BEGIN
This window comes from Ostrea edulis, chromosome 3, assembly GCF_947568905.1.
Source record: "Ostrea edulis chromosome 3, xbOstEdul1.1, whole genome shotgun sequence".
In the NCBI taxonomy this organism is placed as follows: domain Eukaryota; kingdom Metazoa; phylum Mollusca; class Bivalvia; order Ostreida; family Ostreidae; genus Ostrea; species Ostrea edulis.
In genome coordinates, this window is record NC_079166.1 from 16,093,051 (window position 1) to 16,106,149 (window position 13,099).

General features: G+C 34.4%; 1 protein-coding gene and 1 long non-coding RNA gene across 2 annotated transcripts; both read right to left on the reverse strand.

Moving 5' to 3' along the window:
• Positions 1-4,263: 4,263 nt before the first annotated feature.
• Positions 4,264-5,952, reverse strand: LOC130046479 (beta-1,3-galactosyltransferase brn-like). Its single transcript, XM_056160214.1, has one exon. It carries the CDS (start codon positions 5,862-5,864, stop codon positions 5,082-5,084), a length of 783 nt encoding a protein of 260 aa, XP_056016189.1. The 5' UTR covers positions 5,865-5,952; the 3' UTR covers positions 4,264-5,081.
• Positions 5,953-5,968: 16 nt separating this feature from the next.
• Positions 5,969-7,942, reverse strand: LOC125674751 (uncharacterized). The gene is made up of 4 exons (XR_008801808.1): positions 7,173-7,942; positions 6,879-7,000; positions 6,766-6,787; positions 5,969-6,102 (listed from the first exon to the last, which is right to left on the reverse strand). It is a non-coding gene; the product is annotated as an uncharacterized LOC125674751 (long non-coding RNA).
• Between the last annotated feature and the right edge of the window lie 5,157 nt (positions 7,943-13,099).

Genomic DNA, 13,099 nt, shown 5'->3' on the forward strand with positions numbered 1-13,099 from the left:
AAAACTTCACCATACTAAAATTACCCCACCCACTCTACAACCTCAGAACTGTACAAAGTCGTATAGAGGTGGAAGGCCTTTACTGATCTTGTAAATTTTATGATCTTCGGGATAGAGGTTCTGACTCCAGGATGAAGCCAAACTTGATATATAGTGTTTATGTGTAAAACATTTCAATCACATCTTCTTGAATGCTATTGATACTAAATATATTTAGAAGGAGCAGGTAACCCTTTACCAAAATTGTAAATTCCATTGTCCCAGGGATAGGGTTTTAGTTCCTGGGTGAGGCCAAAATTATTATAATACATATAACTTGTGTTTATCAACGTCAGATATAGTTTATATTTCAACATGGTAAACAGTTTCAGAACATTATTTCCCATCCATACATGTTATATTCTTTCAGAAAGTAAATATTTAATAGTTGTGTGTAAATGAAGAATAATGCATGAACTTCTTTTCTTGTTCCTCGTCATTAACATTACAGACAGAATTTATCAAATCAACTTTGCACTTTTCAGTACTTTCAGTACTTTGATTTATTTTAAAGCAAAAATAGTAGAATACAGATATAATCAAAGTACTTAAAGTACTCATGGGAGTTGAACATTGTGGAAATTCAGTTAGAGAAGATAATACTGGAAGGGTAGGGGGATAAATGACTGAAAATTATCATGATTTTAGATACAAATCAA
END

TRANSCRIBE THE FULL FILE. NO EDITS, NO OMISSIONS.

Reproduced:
This window comes from Ostrea edulis, chromosome 3, assembly GCF_947568905.1.
Source record: "Ostrea edulis chromosome 3, xbOstEdul1.1, whole genome shotgun sequence".
In the NCBI taxonomy this organism is placed as follows: domain Eukaryota; kingdom Metazoa; phylum Mollusca; class Bivalvia; order Ostreida; family Ostreidae; genus Ostrea; species Ostrea edulis.
In genome coordinates, this window is record NC_079166.1 from 16,093,051 (window position 1) to 16,106,149 (window position 13,099).

General features: G+C 34.4%; 1 protein-coding gene and 1 long non-coding RNA gene across 2 annotated transcripts; both read right to left on the reverse strand.

Moving 5' to 3' along the window:
• Positions 1-4,263: 4,263 nt before the first annotated feature.
• Positions 4,264-5,952, reverse strand: LOC130046479 (beta-1,3-galactosyltransferase brn-like). Its single transcript, XM_056160214.1, has one exon. It carries the CDS (start codon positions 5,862-5,864, stop codon positions 5,082-5,084), a length of 783 nt encoding a protein of 260 aa, XP_056016189.1. The 5' UTR covers positions 5,865-5,952; the 3' UTR covers positions 4,264-5,081.
• Positions 5,953-5,968: 16 nt separating this feature from the next.
• Positions 5,969-7,942, reverse strand: LOC125674751 (uncharacterized). The gene is made up of 4 exons (XR_008801808.1): positions 7,173-7,942; positions 6,879-7,000; positions 6,766-6,787; positions 5,969-6,102 (listed from the first exon to the last, which is right to left on the reverse strand). It is a non-coding gene; the product is annotated as an uncharacterized LOC125674751 (long non-coding RNA).
• Between the last annotated feature and the right edge of the window lie 5,157 nt (positions 7,943-13,099).

Genomic DNA, 13,099 nt, shown 5'->3' on the forward strand with positions numbered 1-13,099 from the left:
AAAACTTCACCATACTAAAATTACCCCACCCACTCTACAACCTCAGAACTGTACAAAGTCGTATAGAGGTGGAAGGCCTTTACTGATCTTGTAAATTTTATGATCTTCGGGATAGAGGTTCTGACTCCAGGATGAAGCCAAACTTGATATATAGTGTTTATGTGTAAAACATTTCAATCACATCTTCTTGAATGCTATTGATACTAAATATATTTAGAAGGAGCAGGTAACCCTTTACCAAAATTGTAAATTCCATTGTCCCAGGGATAGGGTTTTAGTTCCTGGGTGAGGCCAAAATTATTATAATACATATAACTTGTGTTTATCAACGTCAGATATAGTTTATATTTCAACATGGTAAACAGTTTCAGAACATTATTTCCCATCCATACATGTTATATTCTTTCAGAAAGTAAATATTTAATAGTTGTGTGTAAATGAAGAATAATGCATGAACTTCTTTTCTTGTTCCTCGTCATTAACATTACAGACAGAATTTATCAAATCAACTTTGCACTTTTCAGTACTTTCAGTACTTTGATTTATTTTAAAGCAAAAATAGTAGAATACAGATATAATCAAAGTACTTAAAGTACTCATGGGAGTTGAACATTGTGGAAATTCAGTTAGAGAAGATAATACTGGAAGGGTAGGGGGATAAATGACTGAAAATTATCATGATTTTAGATACAAATCAA